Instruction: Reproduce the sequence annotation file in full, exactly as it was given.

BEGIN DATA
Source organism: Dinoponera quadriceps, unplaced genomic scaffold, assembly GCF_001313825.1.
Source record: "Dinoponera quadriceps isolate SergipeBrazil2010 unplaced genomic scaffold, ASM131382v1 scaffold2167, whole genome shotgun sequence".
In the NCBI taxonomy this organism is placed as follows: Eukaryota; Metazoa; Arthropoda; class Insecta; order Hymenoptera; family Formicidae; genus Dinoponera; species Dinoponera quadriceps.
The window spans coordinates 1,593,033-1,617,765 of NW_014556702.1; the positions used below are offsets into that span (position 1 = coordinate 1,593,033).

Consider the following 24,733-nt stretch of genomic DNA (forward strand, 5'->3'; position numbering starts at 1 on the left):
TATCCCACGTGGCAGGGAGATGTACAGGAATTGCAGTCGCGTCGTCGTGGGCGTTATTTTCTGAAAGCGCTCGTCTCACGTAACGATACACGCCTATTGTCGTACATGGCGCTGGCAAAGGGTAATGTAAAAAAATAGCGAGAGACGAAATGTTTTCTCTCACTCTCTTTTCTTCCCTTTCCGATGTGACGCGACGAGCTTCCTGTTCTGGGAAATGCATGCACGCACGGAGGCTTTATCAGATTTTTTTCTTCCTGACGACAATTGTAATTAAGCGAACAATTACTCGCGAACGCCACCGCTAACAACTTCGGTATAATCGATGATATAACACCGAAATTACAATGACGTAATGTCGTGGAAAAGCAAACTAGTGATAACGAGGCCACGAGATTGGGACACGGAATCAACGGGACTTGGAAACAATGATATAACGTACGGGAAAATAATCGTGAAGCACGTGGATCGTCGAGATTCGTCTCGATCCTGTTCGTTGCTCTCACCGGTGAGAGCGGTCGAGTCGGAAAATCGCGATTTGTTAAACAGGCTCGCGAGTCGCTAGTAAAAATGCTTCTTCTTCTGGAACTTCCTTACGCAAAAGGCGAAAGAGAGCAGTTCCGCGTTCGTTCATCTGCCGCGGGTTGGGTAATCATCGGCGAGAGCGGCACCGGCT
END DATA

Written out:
Source organism: Dinoponera quadriceps, unplaced genomic scaffold, assembly GCF_001313825.1.
Source record: "Dinoponera quadriceps isolate SergipeBrazil2010 unplaced genomic scaffold, ASM131382v1 scaffold2167, whole genome shotgun sequence".
In the NCBI taxonomy this organism is placed as follows: Eukaryota; Metazoa; Arthropoda; class Insecta; order Hymenoptera; family Formicidae; genus Dinoponera; species Dinoponera quadriceps.
The window spans coordinates 1,593,033-1,617,765 of NW_014556702.1; the positions used below are offsets into that span (position 1 = coordinate 1,593,033).

Consider the following 24,733-nt stretch of genomic DNA (forward strand, 5'->3'; position numbering starts at 1 on the left):
TATCCCACGTGGCAGGGAGATGTACAGGAATTGCAGTCGCGTCGTCGTGGGCGTTATTTTCTGAAAGCGCTCGTCTCACGTAACGATACACGCCTATTGTCGTACATGGCGCTGGCAAAGGGTAATGTAAAAAAATAGCGAGAGACGAAATGTTTTCTCTCACTCTCTTTTCTTCCCTTTCCGATGTGACGCGACGAGCTTCCTGTTCTGGGAAATGCATGCACGCACGGAGGCTTTATCAGATTTTTTTCTTCCTGACGACAATTGTAATTAAGCGAACAATTACTCGCGAACGCCACCGCTAACAACTTCGGTATAATCGATGATATAACACCGAAATTACAATGACGTAATGTCGTGGAAAAGCAAACTAGTGATAACGAGGCCACGAGATTGGGACACGGAATCAACGGGACTTGGAAACAATGATATAACGTACGGGAAAATAATCGTGAAGCACGTGGATCGTCGAGATTCGTCTCGATCCTGTTCGTTGCTCTCACCGGTGAGAGCGGTCGAGTCGGAAAATCGCGATTTGTTAAACAGGCTCGCGAGTCGCTAGTAAAAATGCTTCTTCTTCTGGAACTTCCTTACGCAAAAGGCGAAAGAGAGCAGTTCCGCGTTCGTTCATCTGCCGCGGGTTGGGTAATCATCGGCGAGAGCGGCACCGGCT